Pin It

Sunday, April 4, 2010

Fruit Tree Planting

We've enjoyed the early spring by cleaning up a neglected part of our yard. Overgrown long before we moved in, about a 1/4 of our yard is now ready to become a mini-orchard. Several mulberry trees are scattered throughout this space, and today, we added two pear trees and two apple trees.

Our fruit-tree-planting experience was next to zilch, so throughout this process we've learned quite a bit. One important piece of information which we acquired was that both pear and apple trees need cross pollination to produce fruit.  Put simply, an apple tree variety needs a partner of a different variety in order to cross-pollinate. For example, we bought a Honeycrisp apple tree; in order for this tree to thrive and produce fruit, it needs another  apple tree variety, so we also bought a Wolf River apple tree. As for the pears, we purchased and planted a Karl's Favorite pear tree and a Ubileen pear tree. Insects and bees will accomplish the cross pollination if the trees are planted close enough to each other. We planted both our pair of apple trees and our pair of pear trees 15 feet apart from one another.

We bought our trees in bareroot form, meaning that the roots are exposed and not bound in soil. We arrived home from Jung's Garden Store with a plastic bag of these four trees, and then decided we had better figure out how to plant them.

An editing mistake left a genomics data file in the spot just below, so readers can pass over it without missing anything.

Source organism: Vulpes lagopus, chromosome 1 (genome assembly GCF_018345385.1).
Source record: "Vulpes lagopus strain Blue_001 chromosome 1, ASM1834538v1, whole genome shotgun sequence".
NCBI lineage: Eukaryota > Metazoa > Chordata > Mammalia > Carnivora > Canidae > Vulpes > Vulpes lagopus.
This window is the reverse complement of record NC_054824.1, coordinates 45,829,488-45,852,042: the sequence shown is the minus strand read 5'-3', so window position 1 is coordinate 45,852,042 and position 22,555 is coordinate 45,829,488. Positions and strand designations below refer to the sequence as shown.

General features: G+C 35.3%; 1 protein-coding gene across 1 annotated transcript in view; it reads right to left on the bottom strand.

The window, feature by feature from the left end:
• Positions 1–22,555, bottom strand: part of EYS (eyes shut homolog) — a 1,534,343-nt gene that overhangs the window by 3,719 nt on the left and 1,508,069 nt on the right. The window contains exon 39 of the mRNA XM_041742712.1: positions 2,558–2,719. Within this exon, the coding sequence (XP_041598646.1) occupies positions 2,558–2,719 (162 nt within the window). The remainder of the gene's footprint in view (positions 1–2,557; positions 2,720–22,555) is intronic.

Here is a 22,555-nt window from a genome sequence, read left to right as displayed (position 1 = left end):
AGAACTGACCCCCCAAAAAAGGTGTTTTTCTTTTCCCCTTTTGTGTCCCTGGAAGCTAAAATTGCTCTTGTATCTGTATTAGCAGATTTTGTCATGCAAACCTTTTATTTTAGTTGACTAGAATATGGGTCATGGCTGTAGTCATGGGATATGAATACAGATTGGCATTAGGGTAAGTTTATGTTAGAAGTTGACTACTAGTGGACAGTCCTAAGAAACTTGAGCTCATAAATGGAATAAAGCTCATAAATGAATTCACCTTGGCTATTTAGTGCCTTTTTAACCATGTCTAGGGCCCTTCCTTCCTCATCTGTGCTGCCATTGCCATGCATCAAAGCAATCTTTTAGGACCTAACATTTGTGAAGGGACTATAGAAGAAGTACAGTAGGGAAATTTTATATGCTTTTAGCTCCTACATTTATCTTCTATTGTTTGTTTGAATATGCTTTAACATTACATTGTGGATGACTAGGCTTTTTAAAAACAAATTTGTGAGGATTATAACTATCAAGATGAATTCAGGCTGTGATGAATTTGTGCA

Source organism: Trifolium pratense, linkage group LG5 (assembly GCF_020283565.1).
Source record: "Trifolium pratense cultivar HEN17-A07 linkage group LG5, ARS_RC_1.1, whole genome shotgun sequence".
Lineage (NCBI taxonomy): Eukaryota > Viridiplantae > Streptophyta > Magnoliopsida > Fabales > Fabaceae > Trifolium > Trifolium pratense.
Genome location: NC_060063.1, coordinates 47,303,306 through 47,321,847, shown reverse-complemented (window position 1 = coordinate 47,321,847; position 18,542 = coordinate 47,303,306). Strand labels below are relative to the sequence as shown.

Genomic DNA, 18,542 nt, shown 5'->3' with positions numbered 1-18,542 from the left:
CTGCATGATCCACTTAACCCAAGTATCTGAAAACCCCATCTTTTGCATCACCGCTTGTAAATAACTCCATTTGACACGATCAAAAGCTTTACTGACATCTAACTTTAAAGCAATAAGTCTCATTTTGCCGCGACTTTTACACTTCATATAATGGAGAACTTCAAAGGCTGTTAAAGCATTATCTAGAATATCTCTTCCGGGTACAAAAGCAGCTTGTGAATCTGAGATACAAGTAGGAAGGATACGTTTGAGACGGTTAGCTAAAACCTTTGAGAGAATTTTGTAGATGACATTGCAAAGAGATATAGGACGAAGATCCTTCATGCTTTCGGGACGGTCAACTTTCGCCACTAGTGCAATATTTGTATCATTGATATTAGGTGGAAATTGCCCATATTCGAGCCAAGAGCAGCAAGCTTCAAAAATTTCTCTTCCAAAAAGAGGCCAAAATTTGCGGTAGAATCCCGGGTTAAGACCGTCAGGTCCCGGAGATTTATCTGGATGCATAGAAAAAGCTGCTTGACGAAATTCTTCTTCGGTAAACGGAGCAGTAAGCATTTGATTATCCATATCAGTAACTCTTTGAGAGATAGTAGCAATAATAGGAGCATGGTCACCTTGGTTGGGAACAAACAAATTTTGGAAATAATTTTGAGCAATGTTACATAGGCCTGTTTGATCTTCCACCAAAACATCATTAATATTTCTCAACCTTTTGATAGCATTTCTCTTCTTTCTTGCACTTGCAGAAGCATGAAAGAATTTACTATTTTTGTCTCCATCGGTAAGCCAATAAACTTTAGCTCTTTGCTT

So, how does one plant a fruit tree? We did some reading and research, which gave us a wealth of information. The following lists some of what we found out and the steps we took in order to give our new trees a strong start to life and a future of fruit-bearing! 
1. Bareroots  need to soak in a root stimulator in water for 12-24 hours. We just soaked ours overnight.

2. Fruit trees like a well-drained, sandy soil. To assist in water drainage, we added a layer of pea gravel before placing each tree in the ground. Our soil is very thick and clay-like, so we added peat and sand to the existing soil and covered the tree roots with that mixture.
3. After planting the tree, it needs immediate water (around 3 gallons). Ours received 2 gallons each immediately following planting. We are to receive rain all week, so our trees will be getting plenty! 
4. Young trees need to be staked to provide stability.

We also learned that young trees need to be pruned in order to prevent moisture stress, which is what happens when there are not enough roots to get sufficient water to the very tops of the trees. Learning this was a bit disappointing! The young trees look so robust and proud in the yard; I hate to see them losing height and branches, but what's needed is needed, I guess. The pruning will happen tomorrow as we got rained out today.
Honeycrisp Tree

Wolf River Tree

Karl's Favorite Pear Tree

Ubileen Pear Dwarf Tree